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Leigh Leigh was a 14-year-old girl from Fern Bay on the east coast of Australia, who was murdered on 3 November 1989. While attending a teenage birthday party at Stockton Beach(location of party pictured in 2014), Leigh was kicked and spat on by a group of boys after she publicly asserted she had been raped. Leigh left the party shortly afterwards. Her naked body was found in nearby sand dunes the following morning, with severe genital damage and a crushed skull. Matthew Webster (18 years old) pleaded guilty to her murder and served 14½ years in prison. A 19-year-old male pleaded guilty to assault; a third male (aged 15) pleaded guilty to having sex with a minor. The murder investigation proved controversial as several people who admitted to various crimes, including assaulting Leigh, were never charged, and Webster's confession did not match the forensic evidence. The extended media coverage of the murder, which has been cited as an example of victim blaming, tended to focus on the lack of parental supervision at the party, drug and alcohol use, and Leigh's sexuality. The murder inspired a theatrical play entitled Blackrock, as well as a feature film of the same name. (Full article...)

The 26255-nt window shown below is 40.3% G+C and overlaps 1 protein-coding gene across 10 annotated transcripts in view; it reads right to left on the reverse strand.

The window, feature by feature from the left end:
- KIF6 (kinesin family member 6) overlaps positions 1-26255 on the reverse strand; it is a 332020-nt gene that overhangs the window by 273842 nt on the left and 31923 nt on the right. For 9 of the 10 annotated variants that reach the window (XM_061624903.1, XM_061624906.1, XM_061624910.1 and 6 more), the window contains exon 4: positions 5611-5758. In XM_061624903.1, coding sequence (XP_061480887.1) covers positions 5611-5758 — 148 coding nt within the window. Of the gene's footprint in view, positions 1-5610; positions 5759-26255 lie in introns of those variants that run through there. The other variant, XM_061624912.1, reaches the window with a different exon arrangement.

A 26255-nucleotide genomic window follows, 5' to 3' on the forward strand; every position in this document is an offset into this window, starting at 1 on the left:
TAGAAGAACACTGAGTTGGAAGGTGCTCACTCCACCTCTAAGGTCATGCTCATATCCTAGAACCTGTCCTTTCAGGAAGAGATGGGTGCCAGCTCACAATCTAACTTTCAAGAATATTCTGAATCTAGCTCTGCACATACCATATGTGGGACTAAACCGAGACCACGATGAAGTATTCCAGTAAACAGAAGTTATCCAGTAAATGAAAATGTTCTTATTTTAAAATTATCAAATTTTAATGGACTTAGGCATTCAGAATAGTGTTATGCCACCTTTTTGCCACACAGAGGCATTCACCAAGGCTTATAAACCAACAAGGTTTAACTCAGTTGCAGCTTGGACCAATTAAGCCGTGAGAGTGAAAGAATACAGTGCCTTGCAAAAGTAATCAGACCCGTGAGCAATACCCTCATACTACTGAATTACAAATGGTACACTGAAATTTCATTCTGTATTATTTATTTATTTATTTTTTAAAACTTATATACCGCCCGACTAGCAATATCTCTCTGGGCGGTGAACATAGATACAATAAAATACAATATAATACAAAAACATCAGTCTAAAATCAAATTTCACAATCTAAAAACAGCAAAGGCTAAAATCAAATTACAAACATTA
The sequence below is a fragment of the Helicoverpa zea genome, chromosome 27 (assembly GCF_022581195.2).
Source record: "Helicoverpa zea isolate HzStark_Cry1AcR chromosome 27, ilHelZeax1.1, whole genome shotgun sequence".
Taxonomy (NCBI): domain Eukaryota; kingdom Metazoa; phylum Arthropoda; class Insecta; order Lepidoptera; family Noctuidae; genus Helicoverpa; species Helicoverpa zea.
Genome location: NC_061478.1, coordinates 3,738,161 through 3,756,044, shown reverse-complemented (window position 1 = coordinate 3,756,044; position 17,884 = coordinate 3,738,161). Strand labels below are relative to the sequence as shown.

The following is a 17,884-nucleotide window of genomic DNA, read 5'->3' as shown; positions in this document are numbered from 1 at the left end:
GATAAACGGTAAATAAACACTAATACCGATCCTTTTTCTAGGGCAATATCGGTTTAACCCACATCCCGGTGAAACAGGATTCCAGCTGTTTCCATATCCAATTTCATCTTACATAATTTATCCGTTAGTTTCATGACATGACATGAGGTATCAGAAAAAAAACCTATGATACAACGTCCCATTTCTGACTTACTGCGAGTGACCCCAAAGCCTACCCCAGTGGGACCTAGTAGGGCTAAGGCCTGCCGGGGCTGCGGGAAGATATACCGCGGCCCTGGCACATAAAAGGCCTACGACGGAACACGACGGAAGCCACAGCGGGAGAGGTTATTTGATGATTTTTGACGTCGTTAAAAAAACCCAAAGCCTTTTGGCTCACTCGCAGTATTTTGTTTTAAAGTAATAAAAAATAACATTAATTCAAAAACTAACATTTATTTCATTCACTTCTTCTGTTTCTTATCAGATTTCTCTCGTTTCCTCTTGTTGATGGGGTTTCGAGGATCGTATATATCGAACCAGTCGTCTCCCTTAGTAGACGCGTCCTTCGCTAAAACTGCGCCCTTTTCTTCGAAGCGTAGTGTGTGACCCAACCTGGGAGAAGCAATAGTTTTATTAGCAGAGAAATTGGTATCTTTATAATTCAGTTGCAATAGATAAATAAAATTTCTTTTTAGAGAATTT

In a coup on December 19, 1964, South Vietnam's ruling military junta led by General Nguyễn Khánh(pictured) dissolved the High National Council (HNC) and arrested some of its members. Khánh needed to satisfy the wishes of some younger generals to stay in power, after they had saved him from an earlier coup attempt. They wanted to sideline older officers who had previously been in high leadership positions, hiding their motives with a plan to force all general officers with more than 25 years of service to retire. The HNC, an unelected advisory body created to give a veneer of civilian rule, recommended against this, and was then dissolved. This dismayed the United States, South Vietnam's main sponsor. The ambassador, Maxwell D. Taylor, harshly berated the generals and threatened aid cuts. Khánh embarked on a media offensive, criticizing US policy and what he saw as infringement of Vietnamese sovereignty. He and the other generals began preparations to expel Taylor before changing their minds. Khánh's tactics rallied support for his fragile leadership, at least temporarily. The Americans did not carry through on Taylor's threats to cut off aid, even though the HNC was never restored. (Full article...)